After quite a few teaser pictures on their social media platforms since August, BIOLIFE4D finally announced one of the biggest milestones for the company: they successfully 3D printed a tiny heart. But how small is the mini heart? Actually, it is about one quarter the size of a human heart.
The ability to 3D bioprint a mini-heart now gives the biotech firm a roadmap to achieve their ultimate goal: bioprinting a full-scale human heart viable for transplant. It is now a matter of optimizing processes and scaling up the technology for the pioneering company headquartered in Illinois.
With the structure of a full-sized heart and four internal chambers, the mini heart is replicating partial functional metrics compared to a full-sized heart – as close as anyone has gotten to producing a fully functional heart through 3D bioprinting. The scientific milestone was accomplished at the company’s research facility at JLABS in Houston, led by Ravi Birla, Chief Science Officer of BIOLIFE4D
3DPrint.com asked Birla about their achievement to understand how functional it is and how this project could lead to a fully beating organ in the future.
“The functional performance of our mini-heart is not the same as a normal mammalian heart, though this is a future objective of the research,” explained Birla. “Our mini-heart is intended for use in drug cardiotoxicity screening, which means that the bar that it must achieve is less than the bar required for a viable transplanted organ. This is why the performance requirements for our mini-heart do not need to mimic a fully-functional animal heart at this point.”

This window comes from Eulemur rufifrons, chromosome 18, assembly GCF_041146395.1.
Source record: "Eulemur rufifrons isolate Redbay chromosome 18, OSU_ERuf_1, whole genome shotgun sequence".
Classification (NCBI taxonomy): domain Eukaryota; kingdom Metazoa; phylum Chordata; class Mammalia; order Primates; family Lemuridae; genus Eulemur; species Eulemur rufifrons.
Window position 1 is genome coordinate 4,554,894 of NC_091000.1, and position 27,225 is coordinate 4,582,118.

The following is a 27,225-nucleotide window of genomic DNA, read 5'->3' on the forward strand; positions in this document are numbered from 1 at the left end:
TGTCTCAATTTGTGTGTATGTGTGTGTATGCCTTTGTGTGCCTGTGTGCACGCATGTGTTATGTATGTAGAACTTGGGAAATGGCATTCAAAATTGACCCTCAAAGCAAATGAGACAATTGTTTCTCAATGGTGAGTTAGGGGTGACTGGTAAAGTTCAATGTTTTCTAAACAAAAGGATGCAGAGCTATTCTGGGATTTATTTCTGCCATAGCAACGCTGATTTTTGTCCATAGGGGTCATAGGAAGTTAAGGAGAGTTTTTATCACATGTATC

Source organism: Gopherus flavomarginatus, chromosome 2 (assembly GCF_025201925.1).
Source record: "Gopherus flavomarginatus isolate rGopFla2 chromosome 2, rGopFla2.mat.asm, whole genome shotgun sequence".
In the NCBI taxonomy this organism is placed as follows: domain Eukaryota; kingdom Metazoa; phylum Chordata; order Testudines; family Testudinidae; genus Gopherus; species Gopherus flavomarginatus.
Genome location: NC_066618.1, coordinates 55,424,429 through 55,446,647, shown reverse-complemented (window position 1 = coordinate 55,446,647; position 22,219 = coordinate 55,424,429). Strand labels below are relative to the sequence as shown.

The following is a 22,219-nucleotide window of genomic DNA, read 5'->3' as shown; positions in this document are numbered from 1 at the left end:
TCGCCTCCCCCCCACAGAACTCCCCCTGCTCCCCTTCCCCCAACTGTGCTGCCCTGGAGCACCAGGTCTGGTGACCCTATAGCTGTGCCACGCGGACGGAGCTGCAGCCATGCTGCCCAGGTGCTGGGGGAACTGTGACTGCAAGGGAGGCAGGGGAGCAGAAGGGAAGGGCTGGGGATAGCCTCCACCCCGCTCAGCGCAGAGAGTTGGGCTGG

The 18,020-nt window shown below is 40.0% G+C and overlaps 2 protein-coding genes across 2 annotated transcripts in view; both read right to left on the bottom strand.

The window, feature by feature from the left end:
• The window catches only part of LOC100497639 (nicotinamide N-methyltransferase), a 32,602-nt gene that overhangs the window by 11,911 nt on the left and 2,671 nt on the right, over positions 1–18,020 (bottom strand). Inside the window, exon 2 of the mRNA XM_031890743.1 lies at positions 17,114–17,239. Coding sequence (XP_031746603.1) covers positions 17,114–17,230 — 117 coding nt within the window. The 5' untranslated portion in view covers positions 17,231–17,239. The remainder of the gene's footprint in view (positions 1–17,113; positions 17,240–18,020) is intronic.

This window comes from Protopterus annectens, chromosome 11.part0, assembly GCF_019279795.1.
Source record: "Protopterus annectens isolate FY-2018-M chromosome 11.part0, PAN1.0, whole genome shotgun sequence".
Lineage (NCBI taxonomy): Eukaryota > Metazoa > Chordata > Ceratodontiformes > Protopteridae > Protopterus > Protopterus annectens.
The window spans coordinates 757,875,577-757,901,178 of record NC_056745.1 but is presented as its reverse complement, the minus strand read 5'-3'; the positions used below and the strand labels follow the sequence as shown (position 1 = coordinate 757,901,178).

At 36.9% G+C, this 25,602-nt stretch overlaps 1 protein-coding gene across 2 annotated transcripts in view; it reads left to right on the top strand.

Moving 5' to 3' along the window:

“As we move forward we will be optimizing our bioink as well as the bioprinting parameters which are needed for optimal functional performance,” suggested the expert, who also previously served as the Associate Director of the Department of Stem Cell Engineering at the Texas Heart Institute in Houston.
So how did they do it? First on their list was developing a proprietary bioink using a very specific composition of different extracellular matrix compounds that closely replicate the properties of the mammalian heart. There is still no formal name to the bioink as it was developed in-house and for now, it is currently intended for BIOLIFE4D use only.
Then, they got around creating a novel and unique bioprinting algorithm, consisting of printing parameters optimized for the whole heart. Coupling its proprietary bioink with patient-derived cardiomyocytes and its enabling bioprinting technology, BIOLIFE4D was able to bioprint a heart. Birla suggested that because of the strategic partnerships that they have developed, they have access to and utilize most of the commercially available printers which are on the market, but the mini-heart was essentially biofabricated in their labs using a CELLINK INKREDIBLE+.
“We currently used a commercial source of human cells, through the expected use of the technology in using patient derived autologous cells,” claimed Birla. “Utilizing patient specific cells is really a cornerstone to our technology.”